Editor’s note: Fenway Park opened on April 20, 1912. NESN.com will be celebrating Fenway’s 100-year anniversary with unique content from now until April 20, 2012.
While it is a fixture now, in 1947, the great legend of the Green Monster was just beginning.
At the start of the season, all of the advertisements on the left-field wall were taken down, the wall was painted green to match the rest of Fenway Park, and voilà, there's your Green Monster.
And speaking of fixtures, nowadays night games are taken for granted. They are a staple of the majors. Just ask the Chicago Cubs (who didn't catch on to the whole newfangled trend of adding lights to their ball park until 1988), and it becomes apparent that night games were not always a part of baseball.
But in 1947, Fenway Park joined the night-light club. Seven light towers were installed, allowing the Red Sox to play night games for the first time in franchise history. On June 13, they played their first game under the lights, recording a 5-3 win over the White Sox.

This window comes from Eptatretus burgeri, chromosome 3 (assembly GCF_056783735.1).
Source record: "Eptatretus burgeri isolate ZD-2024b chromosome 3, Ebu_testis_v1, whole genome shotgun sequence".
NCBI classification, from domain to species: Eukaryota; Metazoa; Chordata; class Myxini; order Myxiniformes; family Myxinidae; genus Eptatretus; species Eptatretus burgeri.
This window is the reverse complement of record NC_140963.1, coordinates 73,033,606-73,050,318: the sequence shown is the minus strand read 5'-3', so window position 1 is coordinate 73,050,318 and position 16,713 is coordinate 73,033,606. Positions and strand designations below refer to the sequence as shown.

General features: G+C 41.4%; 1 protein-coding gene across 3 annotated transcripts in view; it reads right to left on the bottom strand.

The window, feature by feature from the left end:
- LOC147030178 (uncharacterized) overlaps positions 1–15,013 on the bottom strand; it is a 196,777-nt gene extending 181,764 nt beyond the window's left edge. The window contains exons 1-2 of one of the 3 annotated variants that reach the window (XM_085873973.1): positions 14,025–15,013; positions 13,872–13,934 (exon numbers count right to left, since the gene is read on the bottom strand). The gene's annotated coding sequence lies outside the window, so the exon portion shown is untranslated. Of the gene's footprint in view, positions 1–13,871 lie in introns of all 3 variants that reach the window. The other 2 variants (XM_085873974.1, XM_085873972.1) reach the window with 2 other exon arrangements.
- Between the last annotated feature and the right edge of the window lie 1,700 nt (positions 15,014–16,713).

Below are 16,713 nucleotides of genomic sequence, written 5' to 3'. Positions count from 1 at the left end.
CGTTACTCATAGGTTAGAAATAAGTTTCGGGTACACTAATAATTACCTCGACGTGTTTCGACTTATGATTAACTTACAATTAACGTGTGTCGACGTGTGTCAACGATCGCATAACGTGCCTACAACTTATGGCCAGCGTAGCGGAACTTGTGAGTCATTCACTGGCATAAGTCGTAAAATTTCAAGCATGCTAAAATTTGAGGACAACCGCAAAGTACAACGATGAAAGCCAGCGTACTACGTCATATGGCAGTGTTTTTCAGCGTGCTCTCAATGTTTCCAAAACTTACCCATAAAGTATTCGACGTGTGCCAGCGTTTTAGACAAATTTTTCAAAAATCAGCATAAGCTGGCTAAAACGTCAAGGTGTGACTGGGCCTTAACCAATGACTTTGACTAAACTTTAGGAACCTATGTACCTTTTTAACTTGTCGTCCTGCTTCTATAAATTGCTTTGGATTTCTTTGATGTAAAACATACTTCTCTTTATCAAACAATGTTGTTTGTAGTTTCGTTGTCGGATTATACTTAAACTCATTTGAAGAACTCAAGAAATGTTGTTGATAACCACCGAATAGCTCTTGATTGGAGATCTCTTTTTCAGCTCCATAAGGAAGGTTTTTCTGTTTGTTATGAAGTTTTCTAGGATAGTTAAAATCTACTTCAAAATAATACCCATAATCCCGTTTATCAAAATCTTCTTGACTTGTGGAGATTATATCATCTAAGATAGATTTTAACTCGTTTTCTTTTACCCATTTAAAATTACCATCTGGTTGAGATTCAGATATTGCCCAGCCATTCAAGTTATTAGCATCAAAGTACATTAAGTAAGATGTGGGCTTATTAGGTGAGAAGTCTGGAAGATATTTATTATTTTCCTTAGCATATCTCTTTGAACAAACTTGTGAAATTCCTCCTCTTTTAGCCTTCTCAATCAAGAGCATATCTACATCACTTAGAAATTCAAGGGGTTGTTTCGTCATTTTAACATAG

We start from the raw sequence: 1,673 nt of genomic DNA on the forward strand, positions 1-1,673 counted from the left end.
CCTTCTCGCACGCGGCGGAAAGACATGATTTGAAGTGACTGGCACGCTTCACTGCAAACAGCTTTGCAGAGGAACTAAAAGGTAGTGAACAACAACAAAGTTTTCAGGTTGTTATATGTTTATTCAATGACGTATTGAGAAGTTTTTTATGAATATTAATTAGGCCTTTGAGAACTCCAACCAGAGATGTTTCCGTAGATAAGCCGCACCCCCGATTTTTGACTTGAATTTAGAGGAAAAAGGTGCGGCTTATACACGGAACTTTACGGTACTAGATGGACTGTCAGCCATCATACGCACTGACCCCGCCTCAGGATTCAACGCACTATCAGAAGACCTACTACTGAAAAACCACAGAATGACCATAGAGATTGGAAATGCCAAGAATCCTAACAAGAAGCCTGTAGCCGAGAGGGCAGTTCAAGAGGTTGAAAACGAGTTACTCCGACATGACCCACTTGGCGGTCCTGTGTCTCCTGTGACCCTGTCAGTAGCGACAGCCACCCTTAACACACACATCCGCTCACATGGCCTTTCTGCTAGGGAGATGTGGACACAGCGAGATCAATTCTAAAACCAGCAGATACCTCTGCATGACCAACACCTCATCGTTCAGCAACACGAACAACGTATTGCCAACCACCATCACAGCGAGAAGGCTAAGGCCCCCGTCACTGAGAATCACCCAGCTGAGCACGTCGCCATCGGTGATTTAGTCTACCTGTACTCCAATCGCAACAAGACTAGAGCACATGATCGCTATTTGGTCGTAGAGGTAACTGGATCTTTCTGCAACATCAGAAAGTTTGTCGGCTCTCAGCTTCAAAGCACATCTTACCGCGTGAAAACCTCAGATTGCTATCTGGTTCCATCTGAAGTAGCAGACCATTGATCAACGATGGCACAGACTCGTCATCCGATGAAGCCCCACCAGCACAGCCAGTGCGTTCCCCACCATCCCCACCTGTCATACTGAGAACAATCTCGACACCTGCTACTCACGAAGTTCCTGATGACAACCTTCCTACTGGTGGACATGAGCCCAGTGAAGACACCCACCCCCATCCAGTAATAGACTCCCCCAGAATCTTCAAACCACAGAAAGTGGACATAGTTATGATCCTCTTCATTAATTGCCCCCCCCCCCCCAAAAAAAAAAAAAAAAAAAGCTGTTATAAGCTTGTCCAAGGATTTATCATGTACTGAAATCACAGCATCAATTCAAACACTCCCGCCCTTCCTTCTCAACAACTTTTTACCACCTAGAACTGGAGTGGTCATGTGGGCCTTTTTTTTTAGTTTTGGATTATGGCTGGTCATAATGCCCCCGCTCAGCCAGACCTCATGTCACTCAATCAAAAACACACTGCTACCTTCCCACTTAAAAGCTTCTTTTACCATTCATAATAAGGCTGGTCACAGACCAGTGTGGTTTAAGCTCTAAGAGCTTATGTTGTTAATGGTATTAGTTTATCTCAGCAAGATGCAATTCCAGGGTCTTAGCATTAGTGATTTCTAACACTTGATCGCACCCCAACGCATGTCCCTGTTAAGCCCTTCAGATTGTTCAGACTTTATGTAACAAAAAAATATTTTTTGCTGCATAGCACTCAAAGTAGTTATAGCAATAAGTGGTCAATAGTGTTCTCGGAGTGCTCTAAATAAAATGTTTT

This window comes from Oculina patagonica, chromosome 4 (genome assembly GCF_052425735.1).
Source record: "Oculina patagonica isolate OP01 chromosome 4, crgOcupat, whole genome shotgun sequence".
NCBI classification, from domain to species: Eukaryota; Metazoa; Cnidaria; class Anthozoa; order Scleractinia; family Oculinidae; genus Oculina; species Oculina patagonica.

Not everything was bright lights and new, imposing monsters, though. After winning the pennant in 1946, the Red Sox struggled a bit, accumulating an 83-71 mark, only good enough for third place in the American League. What's worse, they finished 14 games behind the dreaded first-place New York Yankees, who went on to win the World Series.
Ted Williams, who earned his second Triple Crown in '47, also finished behind the Yankees, as he came in second in MVP voting behing Joe DiMaggio.
The Sox were not the only Boston team to make use of the new lights. Boston University's football team (sadly, now no more) beat Mohawk College on Sept. 27. The Terriers went on to finish with a 4-1 record at Fenway.
For more information on Fenway Park, visit Fenway Park 100.
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